Multi-drug resistance and its transmission is a ubiquitous health issue worldwide. The beta-lactamase AmpC resistance is a major concern among all health settings like hospitals and child care centers, etc. The clinical pipeline of the new antibiotics remains dry due to the production of AmpC beta-lactamases by the bacteria to develop resistance against antibiotics. According to the global antimicrobial resistance and use surveillance system, the rate of resistance to ciprofloxacin an antibiotic commonly used to treat urinary tract infections, varied from 8.4% to 92.9% for Escherichia coli and from 4.1% to 79.4% for Klebsiellapneumoniae in different countries. The lack of comprehensiveness within the data makes a choice problematic for the selection of appropriate β-lactam antibiotic for the treatment of resistant microorganisms. Most experts agree it is prudent to avoid expanded-spectrum (i.e. third-generation) cephalosporins for the treatment of organisms posing the greatest risk of AmpC induction. Nonetheless, the development of specific inhibitors for the AmpC enzyme, either naturally or synthetically, is only unfolding. To date, there is no single and clinically active drug available that inhibits the AmpC enzyme and combats multidrug resistance and its transmission in individuals. The deficit of the enzyme inhibitor focused the researchers to work in the area. This present review will emphasize on the chemistry, and structure of clinically important and potent inhibitors against AmpC enzymes.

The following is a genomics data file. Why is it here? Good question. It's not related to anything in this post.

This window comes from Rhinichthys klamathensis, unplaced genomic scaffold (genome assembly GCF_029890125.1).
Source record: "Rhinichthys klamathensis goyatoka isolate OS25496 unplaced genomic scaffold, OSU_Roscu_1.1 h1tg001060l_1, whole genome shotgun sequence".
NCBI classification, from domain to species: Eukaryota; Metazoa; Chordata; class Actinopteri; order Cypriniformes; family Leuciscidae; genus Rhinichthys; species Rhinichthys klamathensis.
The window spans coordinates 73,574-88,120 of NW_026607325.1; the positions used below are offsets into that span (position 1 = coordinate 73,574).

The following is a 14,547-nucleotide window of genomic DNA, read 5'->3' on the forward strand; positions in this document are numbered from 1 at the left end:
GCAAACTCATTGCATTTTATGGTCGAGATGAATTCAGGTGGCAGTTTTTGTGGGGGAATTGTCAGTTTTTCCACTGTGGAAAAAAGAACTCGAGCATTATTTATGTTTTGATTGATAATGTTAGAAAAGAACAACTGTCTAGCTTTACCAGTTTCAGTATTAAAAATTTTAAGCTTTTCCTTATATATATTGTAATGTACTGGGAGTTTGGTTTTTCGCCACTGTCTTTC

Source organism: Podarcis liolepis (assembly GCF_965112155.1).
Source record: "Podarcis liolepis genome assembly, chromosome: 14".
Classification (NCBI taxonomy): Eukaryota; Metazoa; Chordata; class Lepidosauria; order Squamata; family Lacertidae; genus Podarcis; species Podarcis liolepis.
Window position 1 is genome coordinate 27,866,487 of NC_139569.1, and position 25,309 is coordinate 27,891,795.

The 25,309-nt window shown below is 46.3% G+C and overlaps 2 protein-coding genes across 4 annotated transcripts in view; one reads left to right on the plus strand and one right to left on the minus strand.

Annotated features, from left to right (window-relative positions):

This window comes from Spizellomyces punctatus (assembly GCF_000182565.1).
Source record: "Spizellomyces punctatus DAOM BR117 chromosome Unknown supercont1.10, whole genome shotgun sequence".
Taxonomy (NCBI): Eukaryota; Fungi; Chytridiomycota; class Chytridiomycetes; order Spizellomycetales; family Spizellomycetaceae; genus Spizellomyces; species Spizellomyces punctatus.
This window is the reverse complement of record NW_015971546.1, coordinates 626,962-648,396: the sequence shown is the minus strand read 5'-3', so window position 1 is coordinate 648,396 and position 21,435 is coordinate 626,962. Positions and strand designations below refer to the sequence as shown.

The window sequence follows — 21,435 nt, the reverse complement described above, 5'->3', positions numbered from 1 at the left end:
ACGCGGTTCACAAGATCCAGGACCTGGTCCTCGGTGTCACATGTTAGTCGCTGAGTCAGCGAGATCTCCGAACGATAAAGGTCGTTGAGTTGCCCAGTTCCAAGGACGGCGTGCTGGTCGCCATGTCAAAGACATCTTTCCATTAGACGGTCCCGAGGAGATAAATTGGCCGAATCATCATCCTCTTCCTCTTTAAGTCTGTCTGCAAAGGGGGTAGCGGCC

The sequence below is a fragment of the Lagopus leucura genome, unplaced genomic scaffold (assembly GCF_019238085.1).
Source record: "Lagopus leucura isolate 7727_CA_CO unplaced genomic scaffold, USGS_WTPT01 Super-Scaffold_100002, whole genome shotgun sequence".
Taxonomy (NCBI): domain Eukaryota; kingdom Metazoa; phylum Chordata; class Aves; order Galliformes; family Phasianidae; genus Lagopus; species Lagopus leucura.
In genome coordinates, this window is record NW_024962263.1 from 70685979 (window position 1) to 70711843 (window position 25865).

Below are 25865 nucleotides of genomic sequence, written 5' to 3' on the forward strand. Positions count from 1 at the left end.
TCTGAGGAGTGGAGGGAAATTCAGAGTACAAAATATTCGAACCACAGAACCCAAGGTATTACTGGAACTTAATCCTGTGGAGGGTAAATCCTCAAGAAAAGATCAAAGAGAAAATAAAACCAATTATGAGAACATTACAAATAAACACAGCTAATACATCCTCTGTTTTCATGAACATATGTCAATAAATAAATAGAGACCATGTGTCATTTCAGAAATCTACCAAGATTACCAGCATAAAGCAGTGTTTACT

Keywords: AmpC induction; AmpC inhibition; AmpC resistance; Enzyme; Multi-drug Resistance; β-lactam antibiotic.
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